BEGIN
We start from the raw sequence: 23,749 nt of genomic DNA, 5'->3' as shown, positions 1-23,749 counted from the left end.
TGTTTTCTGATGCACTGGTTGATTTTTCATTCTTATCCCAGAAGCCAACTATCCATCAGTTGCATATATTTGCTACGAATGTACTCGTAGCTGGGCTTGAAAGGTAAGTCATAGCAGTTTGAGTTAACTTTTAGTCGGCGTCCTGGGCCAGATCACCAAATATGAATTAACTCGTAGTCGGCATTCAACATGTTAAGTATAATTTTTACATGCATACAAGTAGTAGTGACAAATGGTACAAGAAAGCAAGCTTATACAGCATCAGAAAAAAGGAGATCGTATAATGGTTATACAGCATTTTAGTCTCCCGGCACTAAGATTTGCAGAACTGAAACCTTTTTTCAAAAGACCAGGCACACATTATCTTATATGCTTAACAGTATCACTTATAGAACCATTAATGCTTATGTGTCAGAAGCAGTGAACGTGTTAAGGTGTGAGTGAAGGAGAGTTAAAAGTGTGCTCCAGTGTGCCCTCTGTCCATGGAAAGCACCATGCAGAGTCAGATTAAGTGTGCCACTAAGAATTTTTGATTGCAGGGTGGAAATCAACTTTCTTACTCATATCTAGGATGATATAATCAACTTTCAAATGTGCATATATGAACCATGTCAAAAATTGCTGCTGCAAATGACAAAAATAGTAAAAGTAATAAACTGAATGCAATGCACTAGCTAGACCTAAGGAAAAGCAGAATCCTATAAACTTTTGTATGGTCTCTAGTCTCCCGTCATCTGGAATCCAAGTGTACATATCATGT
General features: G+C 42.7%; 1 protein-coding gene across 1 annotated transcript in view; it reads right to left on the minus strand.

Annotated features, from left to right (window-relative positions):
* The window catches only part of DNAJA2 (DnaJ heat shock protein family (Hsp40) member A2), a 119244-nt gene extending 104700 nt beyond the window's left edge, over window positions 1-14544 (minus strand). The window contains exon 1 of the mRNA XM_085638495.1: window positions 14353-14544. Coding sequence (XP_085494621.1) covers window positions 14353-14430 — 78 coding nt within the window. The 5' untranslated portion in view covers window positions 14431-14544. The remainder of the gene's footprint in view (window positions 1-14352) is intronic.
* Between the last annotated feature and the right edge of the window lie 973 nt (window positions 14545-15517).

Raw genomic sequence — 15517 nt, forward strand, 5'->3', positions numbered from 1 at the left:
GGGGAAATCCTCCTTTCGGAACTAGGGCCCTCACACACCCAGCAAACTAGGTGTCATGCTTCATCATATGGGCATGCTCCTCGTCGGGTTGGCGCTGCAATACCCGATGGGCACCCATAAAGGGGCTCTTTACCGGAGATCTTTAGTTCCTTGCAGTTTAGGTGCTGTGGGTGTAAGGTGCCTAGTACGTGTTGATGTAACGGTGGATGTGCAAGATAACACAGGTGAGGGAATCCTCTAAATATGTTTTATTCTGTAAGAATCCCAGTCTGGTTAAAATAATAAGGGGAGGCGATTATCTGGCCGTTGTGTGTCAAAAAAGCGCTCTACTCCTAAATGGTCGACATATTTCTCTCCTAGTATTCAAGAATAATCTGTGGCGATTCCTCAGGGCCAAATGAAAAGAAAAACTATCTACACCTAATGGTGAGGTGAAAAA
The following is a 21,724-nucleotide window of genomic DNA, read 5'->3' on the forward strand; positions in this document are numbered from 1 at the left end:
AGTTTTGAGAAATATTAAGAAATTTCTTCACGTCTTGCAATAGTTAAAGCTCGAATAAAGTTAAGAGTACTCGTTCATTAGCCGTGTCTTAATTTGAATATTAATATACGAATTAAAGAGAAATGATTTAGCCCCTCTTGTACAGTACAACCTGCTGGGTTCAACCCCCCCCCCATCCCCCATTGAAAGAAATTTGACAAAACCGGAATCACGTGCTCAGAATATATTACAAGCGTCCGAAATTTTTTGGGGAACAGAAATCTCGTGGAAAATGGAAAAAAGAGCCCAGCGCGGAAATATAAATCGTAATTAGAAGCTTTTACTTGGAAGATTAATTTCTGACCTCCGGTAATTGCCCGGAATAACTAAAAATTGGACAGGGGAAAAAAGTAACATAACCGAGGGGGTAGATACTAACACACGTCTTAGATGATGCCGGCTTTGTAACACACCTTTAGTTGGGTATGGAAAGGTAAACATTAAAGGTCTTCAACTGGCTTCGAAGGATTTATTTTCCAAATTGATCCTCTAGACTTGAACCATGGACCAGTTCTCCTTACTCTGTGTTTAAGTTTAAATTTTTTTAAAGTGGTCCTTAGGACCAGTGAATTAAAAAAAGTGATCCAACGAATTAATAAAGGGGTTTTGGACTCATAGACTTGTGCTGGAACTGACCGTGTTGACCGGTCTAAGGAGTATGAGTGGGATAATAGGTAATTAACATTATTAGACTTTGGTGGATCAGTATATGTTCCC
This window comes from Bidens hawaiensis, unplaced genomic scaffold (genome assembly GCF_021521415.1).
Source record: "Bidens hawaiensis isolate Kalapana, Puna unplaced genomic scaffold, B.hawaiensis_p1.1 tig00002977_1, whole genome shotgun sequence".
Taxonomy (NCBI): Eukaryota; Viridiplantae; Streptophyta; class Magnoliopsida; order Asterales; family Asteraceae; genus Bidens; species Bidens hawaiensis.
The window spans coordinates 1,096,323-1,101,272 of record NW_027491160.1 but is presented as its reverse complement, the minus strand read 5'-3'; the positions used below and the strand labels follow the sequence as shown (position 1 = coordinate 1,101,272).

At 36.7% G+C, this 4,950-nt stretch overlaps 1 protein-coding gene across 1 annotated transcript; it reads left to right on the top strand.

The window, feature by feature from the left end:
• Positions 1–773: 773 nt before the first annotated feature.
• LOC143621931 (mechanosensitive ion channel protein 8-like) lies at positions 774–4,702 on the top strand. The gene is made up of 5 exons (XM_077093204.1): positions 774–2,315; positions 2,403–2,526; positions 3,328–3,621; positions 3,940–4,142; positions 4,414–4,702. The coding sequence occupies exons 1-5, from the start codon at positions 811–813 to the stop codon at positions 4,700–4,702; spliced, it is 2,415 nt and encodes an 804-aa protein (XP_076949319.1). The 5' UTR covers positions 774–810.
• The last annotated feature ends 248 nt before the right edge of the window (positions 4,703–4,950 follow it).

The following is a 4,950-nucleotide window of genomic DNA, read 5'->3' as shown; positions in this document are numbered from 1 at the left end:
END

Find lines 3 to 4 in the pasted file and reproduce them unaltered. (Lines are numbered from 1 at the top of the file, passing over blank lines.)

General features: G+C 42.7%; 1 protein-coding gene across 1 annotated transcript in view; it reads right to left on the minus strand.

Annotated features, from left to right (window-relative positions):